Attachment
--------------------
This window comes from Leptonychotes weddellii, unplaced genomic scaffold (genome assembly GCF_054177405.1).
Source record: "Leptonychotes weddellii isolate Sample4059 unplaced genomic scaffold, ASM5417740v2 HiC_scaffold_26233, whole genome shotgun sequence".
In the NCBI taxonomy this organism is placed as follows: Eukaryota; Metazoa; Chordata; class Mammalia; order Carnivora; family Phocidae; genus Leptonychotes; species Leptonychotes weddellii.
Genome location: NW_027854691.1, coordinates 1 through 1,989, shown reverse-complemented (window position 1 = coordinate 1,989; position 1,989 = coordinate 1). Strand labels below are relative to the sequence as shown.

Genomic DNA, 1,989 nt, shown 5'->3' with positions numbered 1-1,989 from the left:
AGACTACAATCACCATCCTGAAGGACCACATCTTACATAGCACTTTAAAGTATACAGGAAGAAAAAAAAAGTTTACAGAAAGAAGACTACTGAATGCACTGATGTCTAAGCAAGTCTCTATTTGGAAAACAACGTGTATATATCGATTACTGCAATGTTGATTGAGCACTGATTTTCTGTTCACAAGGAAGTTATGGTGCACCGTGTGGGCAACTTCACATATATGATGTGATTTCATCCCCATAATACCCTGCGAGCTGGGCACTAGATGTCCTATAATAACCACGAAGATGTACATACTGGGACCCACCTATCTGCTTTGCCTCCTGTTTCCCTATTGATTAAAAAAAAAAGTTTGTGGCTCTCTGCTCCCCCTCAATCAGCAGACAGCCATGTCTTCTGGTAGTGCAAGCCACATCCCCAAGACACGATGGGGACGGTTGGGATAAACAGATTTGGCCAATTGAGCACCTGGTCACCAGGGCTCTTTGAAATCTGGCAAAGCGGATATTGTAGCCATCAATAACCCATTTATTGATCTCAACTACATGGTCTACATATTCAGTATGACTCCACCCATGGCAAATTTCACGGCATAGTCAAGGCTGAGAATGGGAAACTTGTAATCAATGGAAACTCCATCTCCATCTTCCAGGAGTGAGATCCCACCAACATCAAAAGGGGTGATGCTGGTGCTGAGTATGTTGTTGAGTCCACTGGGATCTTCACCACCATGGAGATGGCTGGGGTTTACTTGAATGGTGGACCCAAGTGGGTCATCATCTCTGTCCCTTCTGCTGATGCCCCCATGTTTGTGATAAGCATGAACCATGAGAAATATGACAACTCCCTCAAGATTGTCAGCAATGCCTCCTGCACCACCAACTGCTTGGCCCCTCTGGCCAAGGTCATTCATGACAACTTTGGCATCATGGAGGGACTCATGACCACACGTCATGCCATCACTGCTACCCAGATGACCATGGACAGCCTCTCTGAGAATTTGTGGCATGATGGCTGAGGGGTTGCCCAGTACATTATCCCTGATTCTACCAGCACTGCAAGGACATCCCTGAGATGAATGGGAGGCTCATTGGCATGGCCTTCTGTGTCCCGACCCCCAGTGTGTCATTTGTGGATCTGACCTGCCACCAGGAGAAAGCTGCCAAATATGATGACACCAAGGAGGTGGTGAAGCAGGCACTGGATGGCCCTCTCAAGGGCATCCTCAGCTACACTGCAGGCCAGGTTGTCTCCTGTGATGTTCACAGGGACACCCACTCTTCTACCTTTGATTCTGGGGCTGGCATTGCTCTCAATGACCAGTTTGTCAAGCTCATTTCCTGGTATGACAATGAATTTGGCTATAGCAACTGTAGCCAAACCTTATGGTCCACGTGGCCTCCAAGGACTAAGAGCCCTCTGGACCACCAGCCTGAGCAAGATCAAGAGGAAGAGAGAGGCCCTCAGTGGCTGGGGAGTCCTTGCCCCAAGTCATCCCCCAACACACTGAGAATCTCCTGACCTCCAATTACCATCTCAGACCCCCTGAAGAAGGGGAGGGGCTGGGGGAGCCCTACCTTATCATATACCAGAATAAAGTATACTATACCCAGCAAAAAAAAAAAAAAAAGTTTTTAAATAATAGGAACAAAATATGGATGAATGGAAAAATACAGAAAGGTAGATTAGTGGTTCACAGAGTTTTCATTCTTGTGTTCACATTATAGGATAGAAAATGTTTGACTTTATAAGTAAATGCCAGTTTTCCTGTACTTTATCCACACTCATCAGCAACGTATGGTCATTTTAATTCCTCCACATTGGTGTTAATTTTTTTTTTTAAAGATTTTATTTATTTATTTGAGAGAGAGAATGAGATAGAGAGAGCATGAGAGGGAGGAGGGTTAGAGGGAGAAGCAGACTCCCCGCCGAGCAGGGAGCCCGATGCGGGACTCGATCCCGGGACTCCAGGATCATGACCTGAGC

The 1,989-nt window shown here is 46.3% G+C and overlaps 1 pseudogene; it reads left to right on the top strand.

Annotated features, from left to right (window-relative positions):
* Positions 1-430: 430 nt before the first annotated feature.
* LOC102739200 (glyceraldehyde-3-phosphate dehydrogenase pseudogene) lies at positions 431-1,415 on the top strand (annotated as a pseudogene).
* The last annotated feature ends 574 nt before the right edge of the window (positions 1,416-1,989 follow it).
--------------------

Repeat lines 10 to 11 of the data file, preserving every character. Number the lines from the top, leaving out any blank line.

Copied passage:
* LOC102739200 (glyceraldehyde-3-phosphate dehydrogenase pseudogene) lies at positions 431-1,415 on the top strand (annotated as a pseudogene).
* The last annotated feature ends 574 nt before the right edge of the window (positions 1,416-1,989 follow it).